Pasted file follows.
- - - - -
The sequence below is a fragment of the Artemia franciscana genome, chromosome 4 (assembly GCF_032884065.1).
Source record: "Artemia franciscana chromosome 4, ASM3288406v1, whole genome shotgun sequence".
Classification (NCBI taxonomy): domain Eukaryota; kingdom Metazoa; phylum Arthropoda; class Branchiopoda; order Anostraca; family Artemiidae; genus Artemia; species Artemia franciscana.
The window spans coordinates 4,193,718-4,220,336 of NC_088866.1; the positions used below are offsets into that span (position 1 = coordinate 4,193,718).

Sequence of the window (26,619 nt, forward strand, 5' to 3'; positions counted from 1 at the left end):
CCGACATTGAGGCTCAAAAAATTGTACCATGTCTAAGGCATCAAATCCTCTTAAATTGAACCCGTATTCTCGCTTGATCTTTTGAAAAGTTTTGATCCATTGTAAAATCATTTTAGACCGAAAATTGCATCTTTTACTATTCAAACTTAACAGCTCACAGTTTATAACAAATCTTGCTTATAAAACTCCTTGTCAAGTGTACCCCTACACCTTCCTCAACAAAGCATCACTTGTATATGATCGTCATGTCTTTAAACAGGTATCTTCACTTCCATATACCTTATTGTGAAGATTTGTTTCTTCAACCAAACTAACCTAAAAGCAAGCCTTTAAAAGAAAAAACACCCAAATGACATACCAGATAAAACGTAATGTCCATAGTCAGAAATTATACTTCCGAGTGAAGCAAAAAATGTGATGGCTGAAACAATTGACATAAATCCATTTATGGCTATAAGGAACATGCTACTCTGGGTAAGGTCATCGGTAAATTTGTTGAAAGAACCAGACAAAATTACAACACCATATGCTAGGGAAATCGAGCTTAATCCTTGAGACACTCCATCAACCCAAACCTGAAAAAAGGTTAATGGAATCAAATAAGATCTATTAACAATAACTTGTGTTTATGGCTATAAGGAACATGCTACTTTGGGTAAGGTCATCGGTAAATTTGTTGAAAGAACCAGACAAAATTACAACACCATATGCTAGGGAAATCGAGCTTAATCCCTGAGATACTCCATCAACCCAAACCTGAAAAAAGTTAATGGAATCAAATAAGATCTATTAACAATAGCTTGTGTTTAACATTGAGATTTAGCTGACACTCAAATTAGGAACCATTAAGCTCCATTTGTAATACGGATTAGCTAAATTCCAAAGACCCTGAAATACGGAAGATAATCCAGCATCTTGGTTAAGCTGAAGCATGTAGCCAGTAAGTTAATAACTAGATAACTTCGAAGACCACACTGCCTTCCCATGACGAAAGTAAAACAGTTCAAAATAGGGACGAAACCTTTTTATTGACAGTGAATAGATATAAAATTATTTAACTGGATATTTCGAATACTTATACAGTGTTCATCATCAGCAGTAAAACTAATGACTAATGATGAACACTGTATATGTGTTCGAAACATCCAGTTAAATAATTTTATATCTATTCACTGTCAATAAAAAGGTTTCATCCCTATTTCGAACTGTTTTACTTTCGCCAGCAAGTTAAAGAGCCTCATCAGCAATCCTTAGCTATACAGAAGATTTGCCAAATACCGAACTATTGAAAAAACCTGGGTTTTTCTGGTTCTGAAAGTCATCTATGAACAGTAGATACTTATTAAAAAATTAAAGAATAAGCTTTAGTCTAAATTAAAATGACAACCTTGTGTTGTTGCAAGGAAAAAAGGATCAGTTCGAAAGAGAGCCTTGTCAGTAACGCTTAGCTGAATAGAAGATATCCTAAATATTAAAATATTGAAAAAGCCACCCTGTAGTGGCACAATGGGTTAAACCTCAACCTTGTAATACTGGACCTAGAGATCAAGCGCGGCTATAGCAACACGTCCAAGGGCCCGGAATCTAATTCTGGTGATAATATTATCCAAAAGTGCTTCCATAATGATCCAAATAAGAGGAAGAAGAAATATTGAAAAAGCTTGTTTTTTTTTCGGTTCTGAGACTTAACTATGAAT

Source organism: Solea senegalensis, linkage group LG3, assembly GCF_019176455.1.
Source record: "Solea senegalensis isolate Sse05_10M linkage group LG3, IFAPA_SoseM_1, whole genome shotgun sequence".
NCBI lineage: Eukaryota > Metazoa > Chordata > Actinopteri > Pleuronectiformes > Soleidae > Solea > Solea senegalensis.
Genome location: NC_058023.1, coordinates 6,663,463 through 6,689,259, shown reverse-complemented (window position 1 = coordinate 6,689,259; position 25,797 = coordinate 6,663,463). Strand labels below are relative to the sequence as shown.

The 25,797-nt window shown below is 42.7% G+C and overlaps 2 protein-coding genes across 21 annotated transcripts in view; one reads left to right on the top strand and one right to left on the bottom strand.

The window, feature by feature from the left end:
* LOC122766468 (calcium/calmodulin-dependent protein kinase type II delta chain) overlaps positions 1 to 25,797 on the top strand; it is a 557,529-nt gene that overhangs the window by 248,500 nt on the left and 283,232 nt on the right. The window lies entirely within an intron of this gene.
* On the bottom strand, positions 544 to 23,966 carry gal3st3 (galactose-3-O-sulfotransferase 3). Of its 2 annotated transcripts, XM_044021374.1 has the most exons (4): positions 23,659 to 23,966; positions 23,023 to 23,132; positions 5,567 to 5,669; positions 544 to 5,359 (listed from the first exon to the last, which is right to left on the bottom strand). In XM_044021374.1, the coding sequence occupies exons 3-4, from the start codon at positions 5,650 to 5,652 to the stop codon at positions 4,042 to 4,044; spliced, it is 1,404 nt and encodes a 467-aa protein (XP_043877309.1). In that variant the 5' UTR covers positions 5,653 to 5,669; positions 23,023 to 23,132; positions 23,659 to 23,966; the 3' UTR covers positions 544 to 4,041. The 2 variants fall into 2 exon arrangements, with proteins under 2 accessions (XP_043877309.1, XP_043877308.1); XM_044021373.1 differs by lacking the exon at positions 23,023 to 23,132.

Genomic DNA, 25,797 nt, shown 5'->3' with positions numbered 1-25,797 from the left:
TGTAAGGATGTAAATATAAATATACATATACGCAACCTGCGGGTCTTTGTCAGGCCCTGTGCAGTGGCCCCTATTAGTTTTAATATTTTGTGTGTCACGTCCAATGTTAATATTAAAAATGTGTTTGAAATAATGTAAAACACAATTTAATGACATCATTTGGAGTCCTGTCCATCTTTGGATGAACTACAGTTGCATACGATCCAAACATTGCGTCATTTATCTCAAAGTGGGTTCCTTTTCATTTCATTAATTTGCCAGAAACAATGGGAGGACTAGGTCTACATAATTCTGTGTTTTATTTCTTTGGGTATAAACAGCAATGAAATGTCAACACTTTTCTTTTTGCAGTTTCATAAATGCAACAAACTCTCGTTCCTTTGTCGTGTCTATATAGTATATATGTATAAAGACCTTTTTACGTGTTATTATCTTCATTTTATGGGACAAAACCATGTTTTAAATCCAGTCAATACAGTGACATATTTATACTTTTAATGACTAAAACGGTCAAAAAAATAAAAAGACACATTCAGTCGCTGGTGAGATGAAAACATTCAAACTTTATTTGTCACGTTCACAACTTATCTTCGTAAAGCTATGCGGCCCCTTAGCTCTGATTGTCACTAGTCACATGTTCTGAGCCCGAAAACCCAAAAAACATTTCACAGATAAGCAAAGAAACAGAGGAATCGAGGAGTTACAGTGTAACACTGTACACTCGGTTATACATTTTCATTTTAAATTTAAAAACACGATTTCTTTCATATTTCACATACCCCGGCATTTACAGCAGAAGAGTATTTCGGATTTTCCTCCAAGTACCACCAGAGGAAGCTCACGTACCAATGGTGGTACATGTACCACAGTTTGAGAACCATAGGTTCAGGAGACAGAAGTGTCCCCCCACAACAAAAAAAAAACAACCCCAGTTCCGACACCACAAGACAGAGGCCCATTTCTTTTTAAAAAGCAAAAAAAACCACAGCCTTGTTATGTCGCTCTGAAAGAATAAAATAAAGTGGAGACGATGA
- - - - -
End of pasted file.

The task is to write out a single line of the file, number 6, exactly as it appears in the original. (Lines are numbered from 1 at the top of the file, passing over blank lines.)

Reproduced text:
CCGACATTGAGGCTCAAAAAATTGTACCATGTCTAAGGCATCAAATCCTCTTAAATTGAACCCGTATTCTCGCTTGATCTTTTGAAAAGTTTTGATCCATTGTAAAATCATTTTAGACCGAAAATTGCATCTTTTACTATTCAAACTTAACAGCTCACAGTTTATAACAAATCTTGCTTATAAAACTCCTTGTCAAGTGTACCCCTACACCTTCCTCAACAAAGCATCACTTGTATATGATCGTCATGTCTTTAAACAGGTATCTTCACTTCCATATACCTTATTGTGAAGATTTGTTTCTTCAACCAAACTAACCTAAAAGCAAGCCTTTAAAAGAAAAAACACCCAAATGACATACCAGATAAAACGTAATGTCCATAGTCAGAAATTATACTTCCGAGTGAAGCAAAAAATGTGATGGCTGAAACAATTGACATAAATCCATTTATGGCTATAAGGAACATGCTACTCTGGGTAAGGTCATCGGTAAATTTGTTGAAAGAACCAGACAAAATTACAACACCATATGCTAGGGAAATCGAGCTTAATCCTTGAGACACTCCATCAACCCAAACCTGAAAAAAGGTTAATGGAATCAAATAAGATCTATTAACAATAACTTGTGTTTATGGCTATAAGGAACATGCTACTTTGGGTAAGGTCATCGGTAAATTTGTTGAAAGAACCAGACAAAATTACAACACCATATGCTAGGGAAATCGAGCTTAATCCCTGAGATACTCCATCAACCCAAACCTGAAAAAAGTTAATGGAATCAAATAAGATCTATTAACAATAGCTTGTGTTTAACATTGAGATTTAGCTGACACTCAAATTAGGAACCATTAAGCTCCATTTGTAATACGGATTAGCTAAATTCCAAAGACCCTGAAATACGGAAGATAATCCAGCATCTTGGTTAAGCTGAAGCATGTAGCCAGTAAGTTAATAACTAGATAACTTCGAAGACCACACTGCCTTCCCATGACGAAAGTAAAACAGTTCAAAATAGGGACGAAACCTTTTTATTGACAGTGAATAGATATAAAATTATTTAACTGGATATTTCGAATACTTATACAGTGTTCATCATCAGCAGTAAAACTAATGACTAATGATGAACACTGTATATGTGTTCGAAACATCCAGTTAAATAATTTTATATCTATTCACTGTCAATAAAAAGGTTTCATCCCTATTTCGAACTGTTTTACTTTCGCCAGCAAGTTAAAGAGCCTCATCAGCAATCCTTAGCTATACAGAAGATTTGCCAAATACCGAACTATTGAAAAAACCTGGGTTTTTCTGGTTCTGAAAGTCATCTATGAACAGTAGATACTTATTAAAAAATTAAAGAATAAGCTTTAGTCTAAATTAAAATGACAACCTTGTGTTGTTGCAAGGAAAAAAGGATCAGTTCGAAAGAGAGCCTTGTCAGTAACGCTTAGCTGAATAGAAGATATCCTAAATATTAAAATATTGAAAAAGCCACCCTGTAGTGGCACAATGGGTTAAACCTCAACCTTGTAATACTGGACCTAGAGATCAAGCGCGGCTATAGCAACACGTCCAAGGGCCCGGAATCTAATTCTGGTGATAATATTATCCAAAAGTGCTTCCATAATGATCCAAATAAGAGGAAGAAGAAATATTGAAAAAGCTTGTTTTTTTTTCGGTTCTGAGACTTAACTATGAAT